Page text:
Response Essay: Engaging with a text
Length: 2 ½ pages
Worth: 100 pts of Essay/Exam Grade
• To respond to a text in a thorough, thoughtful manner
• To write an academic essay that is properly formatted and that incorporates sources
• To write paragraphs that are focused and use topic sentences
Moving from a response paragraph to a full-length response essay means you have to find even more ways to interact with a text—even more ways to make the text meaningful to you. You’ll pay attention to WHAT the text is about as well as HOW the text was written.
A response essay is typical of academic writing in a few key ways.
- First, it requires that you are familiar with all the ideas of a reading—familiar enough that you are able to discuss them at length.
- Second, in composing a response, you are required to think critically about both the ideas of the reading and how the text was composed.
This critical thinking is essential to being able to understand and utilize the challenging texts you’ll read in college.
Audience: Academic College Audience who may or may not be familiar with the text
Purpose: to explain your reaction to a challenging text and make meaning out of that text
Text: Any article read during the Bias Unit.
You have four objectives in your introduction
1. Capture the reader’s interest
2. Introduce the source text and author
3. Introduce your topic (a brief overview of the author’s ideas and your reaction to these ideas)
4. State your thesis
Tips for engaging your reader:
• Use a quotation or an idea from the reading that sticks out or might interest a reader
• Use a personal anecdote related to the topic of the readings
The body of your essay should include a paragraph that summarizes the article to prepare your readers for the response. The summary should include enough information so that someone who hasn’t read it could understand your essay. After your summary, you must elaborate on and explain your reaction/ response. Imagine four distinct paragraphs: a summary + three distinct ways you reacted to the text.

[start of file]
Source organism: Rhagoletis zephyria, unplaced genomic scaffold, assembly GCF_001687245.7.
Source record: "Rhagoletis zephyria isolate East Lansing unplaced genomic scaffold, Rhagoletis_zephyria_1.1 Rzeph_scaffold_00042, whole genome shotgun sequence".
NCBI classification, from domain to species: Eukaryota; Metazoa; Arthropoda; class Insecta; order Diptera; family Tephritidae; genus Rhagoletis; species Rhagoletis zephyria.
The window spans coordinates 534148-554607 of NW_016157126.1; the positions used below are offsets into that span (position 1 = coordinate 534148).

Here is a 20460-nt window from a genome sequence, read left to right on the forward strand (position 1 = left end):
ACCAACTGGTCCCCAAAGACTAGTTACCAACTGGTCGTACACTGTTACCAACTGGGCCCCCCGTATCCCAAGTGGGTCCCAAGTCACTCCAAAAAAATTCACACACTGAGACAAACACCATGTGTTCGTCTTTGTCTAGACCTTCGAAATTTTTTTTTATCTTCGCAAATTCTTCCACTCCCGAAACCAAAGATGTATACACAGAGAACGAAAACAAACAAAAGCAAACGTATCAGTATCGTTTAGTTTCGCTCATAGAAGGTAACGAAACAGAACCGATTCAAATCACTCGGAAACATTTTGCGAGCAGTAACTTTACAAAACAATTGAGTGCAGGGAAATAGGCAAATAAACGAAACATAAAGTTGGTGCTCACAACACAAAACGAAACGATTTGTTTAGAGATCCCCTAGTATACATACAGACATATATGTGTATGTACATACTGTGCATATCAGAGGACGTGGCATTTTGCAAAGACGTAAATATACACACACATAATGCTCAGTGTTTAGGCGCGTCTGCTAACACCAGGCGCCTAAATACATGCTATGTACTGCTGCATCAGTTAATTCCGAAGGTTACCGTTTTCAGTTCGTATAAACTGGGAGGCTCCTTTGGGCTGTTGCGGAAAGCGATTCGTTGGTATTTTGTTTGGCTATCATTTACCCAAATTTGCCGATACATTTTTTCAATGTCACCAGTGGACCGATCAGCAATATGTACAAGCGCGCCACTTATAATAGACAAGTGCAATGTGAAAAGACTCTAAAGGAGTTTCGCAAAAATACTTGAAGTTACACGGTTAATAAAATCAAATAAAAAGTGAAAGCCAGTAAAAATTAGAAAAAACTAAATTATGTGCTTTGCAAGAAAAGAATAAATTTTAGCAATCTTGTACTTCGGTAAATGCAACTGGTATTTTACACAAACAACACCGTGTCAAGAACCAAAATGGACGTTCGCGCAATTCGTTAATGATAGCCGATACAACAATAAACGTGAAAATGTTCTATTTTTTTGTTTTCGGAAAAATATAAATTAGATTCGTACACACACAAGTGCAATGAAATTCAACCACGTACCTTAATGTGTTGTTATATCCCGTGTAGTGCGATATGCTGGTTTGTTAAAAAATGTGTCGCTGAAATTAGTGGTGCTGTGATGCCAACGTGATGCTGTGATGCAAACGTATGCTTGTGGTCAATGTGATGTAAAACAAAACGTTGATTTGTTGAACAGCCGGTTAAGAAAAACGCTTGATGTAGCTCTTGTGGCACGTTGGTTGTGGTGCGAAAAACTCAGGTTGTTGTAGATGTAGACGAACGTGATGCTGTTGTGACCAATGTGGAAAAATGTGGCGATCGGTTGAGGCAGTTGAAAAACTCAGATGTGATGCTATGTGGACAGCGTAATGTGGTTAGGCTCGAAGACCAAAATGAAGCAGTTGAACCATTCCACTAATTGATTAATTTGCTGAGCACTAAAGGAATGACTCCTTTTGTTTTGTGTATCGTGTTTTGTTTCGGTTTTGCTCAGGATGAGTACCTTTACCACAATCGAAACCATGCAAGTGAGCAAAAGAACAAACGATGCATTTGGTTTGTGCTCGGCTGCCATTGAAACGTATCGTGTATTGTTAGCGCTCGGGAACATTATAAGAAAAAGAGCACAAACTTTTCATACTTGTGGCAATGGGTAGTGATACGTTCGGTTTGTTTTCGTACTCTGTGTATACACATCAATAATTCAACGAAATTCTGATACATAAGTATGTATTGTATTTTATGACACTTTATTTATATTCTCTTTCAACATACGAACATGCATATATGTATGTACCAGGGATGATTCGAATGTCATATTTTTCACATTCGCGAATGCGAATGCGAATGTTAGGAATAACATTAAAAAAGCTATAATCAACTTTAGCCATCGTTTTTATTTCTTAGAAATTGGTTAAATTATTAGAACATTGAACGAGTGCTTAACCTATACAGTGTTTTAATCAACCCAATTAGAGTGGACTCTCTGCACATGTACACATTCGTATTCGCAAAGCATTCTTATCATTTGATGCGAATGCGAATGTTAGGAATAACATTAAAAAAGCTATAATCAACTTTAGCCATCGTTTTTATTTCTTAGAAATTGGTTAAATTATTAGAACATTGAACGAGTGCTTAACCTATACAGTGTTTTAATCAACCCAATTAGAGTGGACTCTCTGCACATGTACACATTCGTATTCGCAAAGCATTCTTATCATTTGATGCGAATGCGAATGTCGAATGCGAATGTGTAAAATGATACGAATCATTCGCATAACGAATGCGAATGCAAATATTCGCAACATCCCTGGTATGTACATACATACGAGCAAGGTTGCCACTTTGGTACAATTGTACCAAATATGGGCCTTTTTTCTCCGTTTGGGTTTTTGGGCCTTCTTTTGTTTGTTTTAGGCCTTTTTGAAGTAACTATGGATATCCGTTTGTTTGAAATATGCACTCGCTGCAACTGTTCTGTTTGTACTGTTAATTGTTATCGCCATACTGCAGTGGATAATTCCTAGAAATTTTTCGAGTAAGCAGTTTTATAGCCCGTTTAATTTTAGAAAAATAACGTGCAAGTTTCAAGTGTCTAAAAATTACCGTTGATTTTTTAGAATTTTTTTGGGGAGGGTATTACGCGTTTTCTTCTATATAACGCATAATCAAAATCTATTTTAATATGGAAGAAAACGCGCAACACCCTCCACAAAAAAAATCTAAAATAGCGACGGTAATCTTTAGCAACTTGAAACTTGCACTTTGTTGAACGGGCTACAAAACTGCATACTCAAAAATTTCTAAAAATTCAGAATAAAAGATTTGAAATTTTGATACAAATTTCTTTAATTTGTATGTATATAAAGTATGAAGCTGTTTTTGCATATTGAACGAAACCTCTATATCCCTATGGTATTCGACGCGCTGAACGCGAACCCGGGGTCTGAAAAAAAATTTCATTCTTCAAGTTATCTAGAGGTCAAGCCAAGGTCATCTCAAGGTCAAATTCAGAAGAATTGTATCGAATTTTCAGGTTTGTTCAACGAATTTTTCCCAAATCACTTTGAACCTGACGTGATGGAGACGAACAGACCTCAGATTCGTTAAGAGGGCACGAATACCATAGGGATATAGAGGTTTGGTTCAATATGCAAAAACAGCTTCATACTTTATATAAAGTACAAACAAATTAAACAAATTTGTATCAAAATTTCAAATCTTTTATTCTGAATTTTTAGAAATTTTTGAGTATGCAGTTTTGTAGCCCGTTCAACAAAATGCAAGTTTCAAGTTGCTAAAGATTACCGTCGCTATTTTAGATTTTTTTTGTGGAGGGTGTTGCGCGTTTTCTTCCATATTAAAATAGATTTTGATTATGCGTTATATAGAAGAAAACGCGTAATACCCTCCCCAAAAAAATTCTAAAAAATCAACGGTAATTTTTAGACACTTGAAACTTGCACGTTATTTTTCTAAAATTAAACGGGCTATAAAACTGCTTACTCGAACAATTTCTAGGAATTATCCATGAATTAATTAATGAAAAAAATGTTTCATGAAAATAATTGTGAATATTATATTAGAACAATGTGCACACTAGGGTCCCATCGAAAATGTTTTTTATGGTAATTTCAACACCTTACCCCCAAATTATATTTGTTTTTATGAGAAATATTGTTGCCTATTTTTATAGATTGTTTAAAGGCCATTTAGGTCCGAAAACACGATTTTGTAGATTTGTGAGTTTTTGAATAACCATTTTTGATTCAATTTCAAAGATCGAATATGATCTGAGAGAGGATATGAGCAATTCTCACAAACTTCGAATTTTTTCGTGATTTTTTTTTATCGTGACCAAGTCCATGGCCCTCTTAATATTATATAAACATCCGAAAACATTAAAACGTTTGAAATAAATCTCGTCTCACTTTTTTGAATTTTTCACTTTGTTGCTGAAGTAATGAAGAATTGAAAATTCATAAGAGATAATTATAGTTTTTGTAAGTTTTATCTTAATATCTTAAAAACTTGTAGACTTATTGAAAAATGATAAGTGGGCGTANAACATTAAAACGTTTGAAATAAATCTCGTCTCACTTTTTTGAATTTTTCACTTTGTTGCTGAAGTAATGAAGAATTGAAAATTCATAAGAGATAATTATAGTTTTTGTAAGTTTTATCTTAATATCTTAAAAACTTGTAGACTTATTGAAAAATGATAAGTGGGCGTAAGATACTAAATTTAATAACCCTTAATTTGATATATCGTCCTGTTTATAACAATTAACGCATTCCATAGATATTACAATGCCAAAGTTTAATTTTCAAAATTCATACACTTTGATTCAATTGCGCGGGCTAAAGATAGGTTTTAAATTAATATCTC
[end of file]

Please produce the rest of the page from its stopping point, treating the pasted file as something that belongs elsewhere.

So after your summary:
- Explain what you agree/disagree with (and clearly articulate why).
- Did any ideas resonate with you? Did any seem incomplete or invalid? Explain.
- Were you defensive? Were you engaged?
- Elaborate on ideas presented in the text.
- At least one body paragraph must discuss how the text was written: how did the author engage readers, explain ideas, describe or detail the topic, integrate sources? How did this work to make the text successful?
Remember: transitions should be used within and between paragraphs.
The conclusion of the essay should wrap up everything you’ve discussed within the introduction and body of your work. Wrap up—not restate! Don’t summarize your essay or restate your thesis. Find a new way to discuss your ideas—you could revisit your hook from the introduction or demonstrate how this reading has changed the way you think of bias.
All passing essays must:
• be at least 2 ½ pages – properly formatted
• formatting = 1-inch margins, double spaced, Times New Roman, 12-point font, no extra spacing between paragraphs
• have an appropriate, original title
• have an introductory paragraph with a clear thesis statement that states focus of essay
• include a brief paragraph that summarizes the article
• have 3 or more response body paragraphs that each begin with a topic sentence
• contain specific examples, explanation, and evidence to support each topic sentence
• have a concluding paragraph that brings the essay to a close
• have been spell-checked and proofread
Requirement: Masters Writing
choose any one of this articles
or the file i attached
apa 795 words